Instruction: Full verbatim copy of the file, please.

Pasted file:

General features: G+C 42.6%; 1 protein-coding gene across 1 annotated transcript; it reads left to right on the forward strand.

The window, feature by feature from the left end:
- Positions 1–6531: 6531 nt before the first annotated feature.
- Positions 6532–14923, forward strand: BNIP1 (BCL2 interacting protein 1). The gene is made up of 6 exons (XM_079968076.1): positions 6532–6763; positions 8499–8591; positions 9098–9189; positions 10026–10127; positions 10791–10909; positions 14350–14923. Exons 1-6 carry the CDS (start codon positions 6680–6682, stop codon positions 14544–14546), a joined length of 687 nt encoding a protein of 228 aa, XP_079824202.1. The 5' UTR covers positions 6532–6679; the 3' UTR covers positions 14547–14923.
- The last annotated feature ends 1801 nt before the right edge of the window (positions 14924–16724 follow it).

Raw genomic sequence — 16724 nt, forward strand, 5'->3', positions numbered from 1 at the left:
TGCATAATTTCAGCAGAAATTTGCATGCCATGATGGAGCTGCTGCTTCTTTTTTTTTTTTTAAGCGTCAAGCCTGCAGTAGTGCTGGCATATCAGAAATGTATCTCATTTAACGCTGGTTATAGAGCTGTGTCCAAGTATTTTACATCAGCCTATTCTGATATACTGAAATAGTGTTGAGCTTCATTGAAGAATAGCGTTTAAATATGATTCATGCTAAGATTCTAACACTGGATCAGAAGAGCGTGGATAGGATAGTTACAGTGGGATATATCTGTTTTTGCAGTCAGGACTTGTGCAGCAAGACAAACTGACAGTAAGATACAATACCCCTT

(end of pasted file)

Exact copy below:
General features: G+C 42.6%; 1 protein-coding gene across 1 annotated transcript; it reads left to right on the forward strand.

The window, feature by feature from the left end:
- Positions 1–6531: 6531 nt before the first annotated feature.
- Positions 6532–14923, forward strand: BNIP1 (BCL2 interacting protein 1). The gene is made up of 6 exons (XM_079968076.1): positions 6532–6763; positions 8499–8591; positions 9098–9189; positions 10026–10127; positions 10791–10909; positions 14350–14923. Exons 1-6 carry the CDS (start codon positions 6680–6682, stop codon positions 14544–14546), a joined length of 687 nt encoding a protein of 228 aa, XP_079824202.1. The 5' UTR covers positions 6532–6679; the 3' UTR covers positions 14547–14923.
- The last annotated feature ends 1801 nt before the right edge of the window (positions 14924–16724 follow it).

Raw genomic sequence — 16724 nt, forward strand, 5'->3', positions numbered from 1 at the left:
TGCATAATTTCAGCAGAAATTTGCATGCCATGATGGAGCTGCTGCTTCTTTTTTTTTTTTTAAGCGTCAAGCCTGCAGTAGTGCTGGCATATCAGAAATGTATCTCATTTAACGCTGGTTATAGAGCTGTGTCCAAGTATTTTACATCAGCCTATTCTGATATACTGAAATAGTGTTGAGCTTCATTGAAGAATAGCGTTTAAATATGATTCATGCTAAGATTCTAACACTGGATCAGAAGAGCGTGGATAGGATAGTTACAGTGGGATATATCTGTTTTTGCAGTCAGGACTTGTGCAGCAAGACAAACTGACAGTAAGATACAATACCCCTT